Readers of MassTortDefense know how FDA regulatory treatment of advertising and promotion can impact product liability litigation involving drugs and medical devices. Earlier this year, the FDA issued draft Guidance for Industry Presenting Risk Information in Prescription Drug and Medical Device Promotion. This draft guidance describes factors FDA considers when evaluating advertisements (ads) and promotional labeling for prescription drugs, ads for restricted medical devices, and promotional labeling for all medical devices for their compliance with the Federal Food, Drug, and Cosmetic Act and relevant regulations. The draft guidance discusses factors that are relevant to the disclosure of risk information and provides numerous examples to illustrate FDA’s thinking on these factors. The recommendations contained in this draft guidance apply to promotional materials directed to both consumers and healthcare professionals.
As the comment period has drawn to a close, the medical device trade group AdvaMed has weighed in, arguing that the FDA’s draft guidance on presentation of risk information in advertisements fails to adequately distinguish between devices and drugs. The group asserts that the draft lacks content and specificity for device makers, and that a separate guidance document for medical devices is probably warranted. One example is the discussion in the draft of the important concept of over-warning, which is done solely with drug examples.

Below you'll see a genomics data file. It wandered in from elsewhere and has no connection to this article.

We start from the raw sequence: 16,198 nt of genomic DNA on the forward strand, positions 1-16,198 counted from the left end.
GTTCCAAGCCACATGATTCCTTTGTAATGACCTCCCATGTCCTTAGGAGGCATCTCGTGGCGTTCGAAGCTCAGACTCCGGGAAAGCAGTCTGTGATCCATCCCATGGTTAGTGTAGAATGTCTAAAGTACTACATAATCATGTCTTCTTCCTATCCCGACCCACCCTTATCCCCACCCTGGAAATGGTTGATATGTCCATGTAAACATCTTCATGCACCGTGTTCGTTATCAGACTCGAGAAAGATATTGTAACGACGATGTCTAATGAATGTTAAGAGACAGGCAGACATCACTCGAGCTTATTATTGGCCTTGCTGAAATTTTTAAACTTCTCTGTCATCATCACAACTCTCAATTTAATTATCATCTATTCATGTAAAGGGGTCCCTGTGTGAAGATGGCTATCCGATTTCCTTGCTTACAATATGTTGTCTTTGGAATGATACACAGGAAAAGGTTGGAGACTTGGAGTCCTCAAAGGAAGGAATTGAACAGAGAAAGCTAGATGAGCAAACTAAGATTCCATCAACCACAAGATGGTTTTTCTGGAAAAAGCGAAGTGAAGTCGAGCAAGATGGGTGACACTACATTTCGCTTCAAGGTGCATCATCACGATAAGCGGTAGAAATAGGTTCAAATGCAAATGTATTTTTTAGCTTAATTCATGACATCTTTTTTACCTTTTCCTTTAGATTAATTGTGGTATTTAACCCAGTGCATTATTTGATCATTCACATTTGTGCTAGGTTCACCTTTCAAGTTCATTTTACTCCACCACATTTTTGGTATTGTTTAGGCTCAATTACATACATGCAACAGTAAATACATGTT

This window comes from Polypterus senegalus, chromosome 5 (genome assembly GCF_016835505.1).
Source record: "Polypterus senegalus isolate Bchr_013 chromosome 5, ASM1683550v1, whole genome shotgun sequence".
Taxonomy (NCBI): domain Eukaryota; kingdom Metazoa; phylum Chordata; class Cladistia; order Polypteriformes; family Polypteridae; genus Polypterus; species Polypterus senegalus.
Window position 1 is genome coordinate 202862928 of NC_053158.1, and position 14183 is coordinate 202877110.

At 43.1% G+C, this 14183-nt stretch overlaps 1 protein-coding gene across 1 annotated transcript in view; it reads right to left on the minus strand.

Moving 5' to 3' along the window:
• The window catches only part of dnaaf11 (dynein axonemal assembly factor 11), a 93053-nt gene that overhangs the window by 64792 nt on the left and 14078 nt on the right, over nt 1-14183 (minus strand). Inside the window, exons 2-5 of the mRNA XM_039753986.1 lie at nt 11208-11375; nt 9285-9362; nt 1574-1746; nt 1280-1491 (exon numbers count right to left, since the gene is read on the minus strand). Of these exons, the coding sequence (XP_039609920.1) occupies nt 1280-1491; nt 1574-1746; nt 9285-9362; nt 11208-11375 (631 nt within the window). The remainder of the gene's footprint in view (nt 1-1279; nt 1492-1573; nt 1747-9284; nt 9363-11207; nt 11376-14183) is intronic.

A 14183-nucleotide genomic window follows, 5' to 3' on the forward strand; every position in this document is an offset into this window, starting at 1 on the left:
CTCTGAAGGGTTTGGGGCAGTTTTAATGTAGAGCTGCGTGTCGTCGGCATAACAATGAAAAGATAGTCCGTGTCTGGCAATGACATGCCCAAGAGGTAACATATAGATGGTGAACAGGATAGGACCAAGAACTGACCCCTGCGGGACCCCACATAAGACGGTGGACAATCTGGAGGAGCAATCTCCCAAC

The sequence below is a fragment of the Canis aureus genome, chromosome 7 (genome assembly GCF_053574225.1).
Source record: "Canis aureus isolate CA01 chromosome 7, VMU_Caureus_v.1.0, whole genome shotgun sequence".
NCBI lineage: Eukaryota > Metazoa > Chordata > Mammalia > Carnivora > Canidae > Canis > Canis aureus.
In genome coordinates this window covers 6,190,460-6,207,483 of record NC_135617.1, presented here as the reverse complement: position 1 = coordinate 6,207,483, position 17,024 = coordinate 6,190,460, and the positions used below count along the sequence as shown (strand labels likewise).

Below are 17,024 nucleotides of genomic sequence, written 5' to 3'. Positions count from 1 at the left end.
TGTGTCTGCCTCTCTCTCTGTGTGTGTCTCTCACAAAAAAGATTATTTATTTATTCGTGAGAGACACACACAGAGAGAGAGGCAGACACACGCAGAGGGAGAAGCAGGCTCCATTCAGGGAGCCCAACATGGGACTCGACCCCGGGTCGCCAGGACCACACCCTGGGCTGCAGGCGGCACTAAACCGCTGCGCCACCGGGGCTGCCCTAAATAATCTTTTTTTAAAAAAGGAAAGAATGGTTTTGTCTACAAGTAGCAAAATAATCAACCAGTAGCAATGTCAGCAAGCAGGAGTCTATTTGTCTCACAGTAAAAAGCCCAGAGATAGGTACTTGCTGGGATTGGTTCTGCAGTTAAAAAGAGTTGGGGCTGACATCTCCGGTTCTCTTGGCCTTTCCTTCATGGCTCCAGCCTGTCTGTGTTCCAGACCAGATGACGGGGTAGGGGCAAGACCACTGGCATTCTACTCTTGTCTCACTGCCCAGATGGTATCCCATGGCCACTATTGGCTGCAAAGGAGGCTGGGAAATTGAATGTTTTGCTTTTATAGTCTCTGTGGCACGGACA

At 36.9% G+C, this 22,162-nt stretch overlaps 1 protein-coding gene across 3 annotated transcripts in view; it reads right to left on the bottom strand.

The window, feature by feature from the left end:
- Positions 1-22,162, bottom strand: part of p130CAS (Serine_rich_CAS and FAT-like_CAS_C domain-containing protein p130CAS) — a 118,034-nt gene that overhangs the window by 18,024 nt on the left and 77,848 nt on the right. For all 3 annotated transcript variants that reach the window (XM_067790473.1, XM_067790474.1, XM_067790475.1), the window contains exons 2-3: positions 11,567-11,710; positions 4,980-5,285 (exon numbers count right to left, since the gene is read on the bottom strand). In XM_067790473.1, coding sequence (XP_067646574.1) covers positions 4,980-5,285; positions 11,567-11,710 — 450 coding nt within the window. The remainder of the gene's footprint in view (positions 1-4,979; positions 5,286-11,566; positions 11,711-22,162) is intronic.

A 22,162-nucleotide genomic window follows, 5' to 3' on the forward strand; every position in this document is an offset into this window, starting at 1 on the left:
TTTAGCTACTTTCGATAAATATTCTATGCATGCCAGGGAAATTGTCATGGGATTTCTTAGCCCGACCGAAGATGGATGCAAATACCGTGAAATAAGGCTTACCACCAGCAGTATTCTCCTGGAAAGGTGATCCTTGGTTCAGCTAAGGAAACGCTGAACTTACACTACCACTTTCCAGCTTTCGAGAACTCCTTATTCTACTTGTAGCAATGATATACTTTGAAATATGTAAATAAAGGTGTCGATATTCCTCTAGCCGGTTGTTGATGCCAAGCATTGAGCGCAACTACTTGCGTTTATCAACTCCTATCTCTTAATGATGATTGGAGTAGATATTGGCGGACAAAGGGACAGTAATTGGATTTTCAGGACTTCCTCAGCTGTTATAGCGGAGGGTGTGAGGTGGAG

The comments also not the inherent differences between drugs as therapy and a device which requires a separate intervention (surgery) to be used. Because devices are often used in conjunction with other devices and drugs, communications with consumers of medical devices may need to focus more on a broader spectrum of risks and benefits of ongoing therapies, with a larger group of health care professionals.
AdvaMed also questions the draft’s notion that risk information should be spread throughout a promotional piece, rather than located in one easy spot for the consumer to find. Overall, the draft appears to focus on risk information without adequately discussing the intersection with benefit information.
The group agrees with a move towards the “reasonable consumer” standard for evaluating promotional pieces, and suggests the same direction be taken with DTC advertisements. Highly trained regulators cannot easily evaluate DTC ads as would an average consumer. Finally, the group argues the draft should provide more specific guidance on use of the Internet for promotion, and the use of hyperlinks. Increasingly the Internet is a source of information for medical consumers.